hys disese. A, Lorde! sithen a man may be maad so mercyful in grace, to have so
moche mercy and so moche pité of his enmye, not agenstonding his enmité, what
pité and what mercy schal God have than of a goostly crye in soule, maad and
wrought in the height and the depnes, the lengthe and the breed of his spirit, the
whiche hath al by kynde, that man hath by grace, and moche more? Sekirly withou-
tyn comparison moche more mercy wil he have; sithen so is that that thing that is so
had by kynde is nerer to iche a thing then that the whiche is had by grace.
Here bigynnyth the nine and thritty chapitre.
And therfore it is to preie in the height and the depnes, the lengthe and the brede of
oure spirit. And that not in many wordes, bot in a lityl worde of o silable.
And what schal this worde be? Sekyrlyche soche a worde as is best acordyng unto
the propirté of preier. And what worde is that? Lat us first see what preier is propirly
in itself, and therafter we mowe cleerlier knowe what worde wil best acorde to the
propirté of preier.
Preyer in itself propirly is not elles bot a devoute entent directe unto God, for ge-
tyng of goodes and remowyng of yvelles.
And than, sithen it so is that alle yvelles ben comprehendid in synne, outher by
cause or by beyng, lat us therfore, whan we wyl ententifly preie for remowyng of
yvelles, outher sey or think or mene nought elles, ne no mo wordes, bot this lityl
worde synne. And yif we wil ententifly preie for getyng of goodes, lat us crie, outher
with worde or with thought or with desire, nought elles, ne no mo wordes, bot this
worde God. For whi in God ben alle goodes, bothe by cause and by beyng.
Have no merveile whi I sette thees two wordes forby alle other. For and I couthe
any schorter wordes, so fully comprehendyng in hem alle goodes and alle yvelles, as
thees two wordes don, or yif I had be lernyd of God to take any other wordes outher,
I wolde than have taken hem and lefte thees; and so I rede that thou do. Stody thou
not for no wordes, for so schuldest thou never come to thi purpose ne to this werk,
for it is never getyn by stody, bot al only by grace. And therfore take thou none other
wordes to preie in -- althof I sete thees here -- bot soche as thou arte sterid of God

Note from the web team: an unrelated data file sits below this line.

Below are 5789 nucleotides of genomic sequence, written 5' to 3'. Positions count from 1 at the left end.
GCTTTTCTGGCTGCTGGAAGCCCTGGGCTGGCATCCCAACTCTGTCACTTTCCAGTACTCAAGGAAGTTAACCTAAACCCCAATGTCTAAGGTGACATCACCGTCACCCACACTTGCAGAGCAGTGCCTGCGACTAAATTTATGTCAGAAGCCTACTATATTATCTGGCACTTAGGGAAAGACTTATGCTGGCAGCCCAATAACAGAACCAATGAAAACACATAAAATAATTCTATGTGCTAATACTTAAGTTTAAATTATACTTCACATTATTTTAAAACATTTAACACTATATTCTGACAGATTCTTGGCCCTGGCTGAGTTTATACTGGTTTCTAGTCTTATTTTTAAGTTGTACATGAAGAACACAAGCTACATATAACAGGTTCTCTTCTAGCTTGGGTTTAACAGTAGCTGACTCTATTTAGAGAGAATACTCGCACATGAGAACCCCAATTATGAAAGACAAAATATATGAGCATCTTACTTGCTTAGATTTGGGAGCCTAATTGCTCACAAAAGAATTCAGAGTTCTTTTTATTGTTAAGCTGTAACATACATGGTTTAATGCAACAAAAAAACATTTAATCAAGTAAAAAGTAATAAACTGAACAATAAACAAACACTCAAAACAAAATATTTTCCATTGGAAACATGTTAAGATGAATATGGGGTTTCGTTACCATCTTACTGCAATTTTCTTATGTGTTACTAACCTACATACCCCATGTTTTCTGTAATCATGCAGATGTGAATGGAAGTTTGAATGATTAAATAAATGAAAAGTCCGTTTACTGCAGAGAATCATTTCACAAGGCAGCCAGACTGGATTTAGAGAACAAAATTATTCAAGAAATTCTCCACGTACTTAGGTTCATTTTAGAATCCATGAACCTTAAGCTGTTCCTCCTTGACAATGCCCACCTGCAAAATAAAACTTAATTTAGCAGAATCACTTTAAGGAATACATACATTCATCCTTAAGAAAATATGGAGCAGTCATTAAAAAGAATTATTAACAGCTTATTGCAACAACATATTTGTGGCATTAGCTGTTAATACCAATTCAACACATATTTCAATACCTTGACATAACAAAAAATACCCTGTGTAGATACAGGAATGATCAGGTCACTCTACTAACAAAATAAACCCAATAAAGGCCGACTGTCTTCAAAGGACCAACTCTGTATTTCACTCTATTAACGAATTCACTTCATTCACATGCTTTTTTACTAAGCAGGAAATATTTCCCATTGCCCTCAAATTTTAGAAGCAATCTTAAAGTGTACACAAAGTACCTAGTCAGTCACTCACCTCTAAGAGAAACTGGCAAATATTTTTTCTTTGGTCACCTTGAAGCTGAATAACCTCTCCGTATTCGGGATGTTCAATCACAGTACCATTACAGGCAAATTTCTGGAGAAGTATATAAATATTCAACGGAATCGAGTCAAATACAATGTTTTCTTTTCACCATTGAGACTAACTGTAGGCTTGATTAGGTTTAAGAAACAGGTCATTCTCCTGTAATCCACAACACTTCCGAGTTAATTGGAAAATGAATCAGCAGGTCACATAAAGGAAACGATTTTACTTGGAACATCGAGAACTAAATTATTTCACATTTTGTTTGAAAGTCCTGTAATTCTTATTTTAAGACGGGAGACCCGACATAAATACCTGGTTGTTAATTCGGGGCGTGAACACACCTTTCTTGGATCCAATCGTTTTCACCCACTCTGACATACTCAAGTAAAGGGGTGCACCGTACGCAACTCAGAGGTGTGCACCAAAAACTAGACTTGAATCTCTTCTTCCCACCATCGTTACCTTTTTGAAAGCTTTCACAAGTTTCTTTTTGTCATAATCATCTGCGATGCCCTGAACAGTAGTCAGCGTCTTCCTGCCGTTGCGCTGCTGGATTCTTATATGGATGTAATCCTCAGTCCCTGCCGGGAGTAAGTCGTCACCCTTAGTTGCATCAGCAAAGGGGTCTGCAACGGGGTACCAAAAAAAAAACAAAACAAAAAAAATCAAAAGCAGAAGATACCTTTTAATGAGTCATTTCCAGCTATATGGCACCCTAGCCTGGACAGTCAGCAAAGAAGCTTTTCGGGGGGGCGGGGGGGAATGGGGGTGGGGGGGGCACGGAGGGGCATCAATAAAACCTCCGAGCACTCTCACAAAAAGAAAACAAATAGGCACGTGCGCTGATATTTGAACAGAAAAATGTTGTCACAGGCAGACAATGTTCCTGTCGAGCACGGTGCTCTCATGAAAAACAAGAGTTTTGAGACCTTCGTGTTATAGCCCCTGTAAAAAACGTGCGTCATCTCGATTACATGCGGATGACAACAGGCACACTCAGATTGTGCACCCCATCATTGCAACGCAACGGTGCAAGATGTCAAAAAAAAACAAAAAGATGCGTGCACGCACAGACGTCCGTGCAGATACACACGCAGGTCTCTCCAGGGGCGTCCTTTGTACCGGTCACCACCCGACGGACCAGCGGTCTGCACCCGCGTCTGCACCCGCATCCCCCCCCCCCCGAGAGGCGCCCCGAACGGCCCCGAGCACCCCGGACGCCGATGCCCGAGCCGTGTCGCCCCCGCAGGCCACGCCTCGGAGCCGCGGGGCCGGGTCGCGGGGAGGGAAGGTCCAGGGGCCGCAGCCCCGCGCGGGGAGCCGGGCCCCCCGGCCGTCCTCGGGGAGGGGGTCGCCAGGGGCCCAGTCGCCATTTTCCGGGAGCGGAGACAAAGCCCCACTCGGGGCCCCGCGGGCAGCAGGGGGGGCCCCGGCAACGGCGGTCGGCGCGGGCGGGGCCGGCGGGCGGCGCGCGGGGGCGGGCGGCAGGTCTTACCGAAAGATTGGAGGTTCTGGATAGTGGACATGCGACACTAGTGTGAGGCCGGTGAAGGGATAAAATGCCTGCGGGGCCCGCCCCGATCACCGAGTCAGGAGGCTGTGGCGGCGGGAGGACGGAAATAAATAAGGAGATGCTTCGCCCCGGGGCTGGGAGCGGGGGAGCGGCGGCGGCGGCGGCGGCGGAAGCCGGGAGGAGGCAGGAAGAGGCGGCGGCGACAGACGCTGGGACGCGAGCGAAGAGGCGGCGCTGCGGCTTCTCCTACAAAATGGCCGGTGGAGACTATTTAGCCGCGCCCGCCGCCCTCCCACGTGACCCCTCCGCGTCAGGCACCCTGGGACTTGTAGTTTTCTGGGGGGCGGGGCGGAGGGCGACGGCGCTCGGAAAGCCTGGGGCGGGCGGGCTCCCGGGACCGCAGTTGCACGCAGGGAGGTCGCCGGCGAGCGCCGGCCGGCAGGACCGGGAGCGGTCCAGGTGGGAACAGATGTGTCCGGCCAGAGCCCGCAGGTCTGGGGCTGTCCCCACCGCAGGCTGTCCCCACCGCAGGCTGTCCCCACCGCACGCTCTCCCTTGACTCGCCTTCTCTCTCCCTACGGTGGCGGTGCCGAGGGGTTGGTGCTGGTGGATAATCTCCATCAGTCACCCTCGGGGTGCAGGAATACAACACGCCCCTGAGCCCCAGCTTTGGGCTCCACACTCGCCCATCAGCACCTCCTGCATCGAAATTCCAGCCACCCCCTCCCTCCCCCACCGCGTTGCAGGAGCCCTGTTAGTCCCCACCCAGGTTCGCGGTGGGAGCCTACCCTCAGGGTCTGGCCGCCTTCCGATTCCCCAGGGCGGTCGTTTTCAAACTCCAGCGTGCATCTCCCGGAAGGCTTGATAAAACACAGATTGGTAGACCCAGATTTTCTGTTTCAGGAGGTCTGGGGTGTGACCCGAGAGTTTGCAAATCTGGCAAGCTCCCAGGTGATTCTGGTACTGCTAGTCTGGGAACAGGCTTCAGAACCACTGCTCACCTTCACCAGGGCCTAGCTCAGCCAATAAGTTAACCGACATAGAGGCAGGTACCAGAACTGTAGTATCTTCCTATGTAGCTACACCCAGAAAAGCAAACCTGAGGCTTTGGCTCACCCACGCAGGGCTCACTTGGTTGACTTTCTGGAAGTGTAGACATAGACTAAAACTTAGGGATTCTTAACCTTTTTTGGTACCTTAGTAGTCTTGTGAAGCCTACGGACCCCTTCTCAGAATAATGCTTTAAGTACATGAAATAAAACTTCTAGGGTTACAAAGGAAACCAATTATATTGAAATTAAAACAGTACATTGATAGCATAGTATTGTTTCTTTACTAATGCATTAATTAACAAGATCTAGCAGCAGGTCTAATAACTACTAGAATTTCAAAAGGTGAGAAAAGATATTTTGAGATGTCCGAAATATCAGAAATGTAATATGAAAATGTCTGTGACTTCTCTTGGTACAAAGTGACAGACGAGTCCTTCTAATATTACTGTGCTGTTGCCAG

for to take. Nevertheles, yif God stire thee to take thees, I rede not that thou leve hem
-- I mene yif thou schalt preie in wordes, and elles not; for whi thei ben ful schorte
Bot althof the schortnes of preier be greetly comendid here, nevertheles the oftnes
of preier is never the rather refreynid. For as it is seide before, it is preied in the
lengthe of the spirite; so that it schuld never sees tyl the tyme were that it had fully
getyn that that it longid after. Ensaumple of this have we in a man or a womman af-
fraied in the maner beforeseide. For we see wel that thei seese never criing on this
litil worde oute, or this lityl worde fiir, er the tyme be that thei have in greet party
getyn help of theire angre.
Here bigynnith the fourty chapitre.
Do thou, on the same maner, fille thi spirit with the goostly bemenyng of this
worde synne, and withoutyn any specyal beholdyng unto any kynde of synne,
whether it be venial or deedly: pryde, wraththe or envye, covetyse, slewth, glotenie
or lecherye. What thar reche in contemplatives what synne that it be, or how mochel
a synne that it be? For alle synne hem thinkyth -- I mene for the tyme of this werk --
iliche greet in hemself, when the leest synne departeth hem fro God, and letteth
hem of here goostly pees.
And fele synne a lumpe, thou wost never what, bot none other thing than thiself.
And crye than goostly ever upon one: "Synne, synne synne; oute, oute, oute!" This
goostly crie is betyr lernid of God by the proef then of any man by worde. For it is
best whan it is in pure spirit, withoutyn specyal thought or any pronounsyng of
worde; bot yif it be any seeldom tyme, when for habundaunce of spiryt it brestith up
into worde, so that the body and the soule ben bothe fillid with sorow and kumbryng
On the same maner schalt thou do with this lityl worde God. Fille thi spirit with the
goostly bemenyng of it withoutyn any specyal beholdyng to any of His werkes
whether thei be good, betir, or alther best, bodily or goostly -- or to any vertewe that
may be wrought in mans soule by any grace, not lokyng after whether it be meeknes
or charité, pacyence or abstynence, hope, feith, or sobirnes, chastité or wilful pov-
erté. What thar reche in contemplatyves? For alle vertewes thei fynden and felyn in
God; for in Hym is alle thing, bothe by cause and by beyng. For hem think and thei
had God, thei had alle good; and therfore thei coveyte nothing with specyal be-
holdyng, bot only good God. Do thou on the same maner, as forth as thou maist by
grace; and mene God al, and al God, so that nought worche in thi witte and in thi
wile, bot only God.
And forthi that ever the whiles thou levyst in this wrechid liif, thee behoveth al-
weys fele in som partye this foule stynkyng lump of synne, as it were onyd and
congelid with the substaunce of thi beyng, therfore schalt thou chaungabely mene
thees two wordes -- synne and God: with this general knowyng: that and thou had-
dest God, then schuldest thou lacke synne, and mightest thou lacke synne, then
schuldest thou have God.
Here bigynnyth on and fourty chapitre.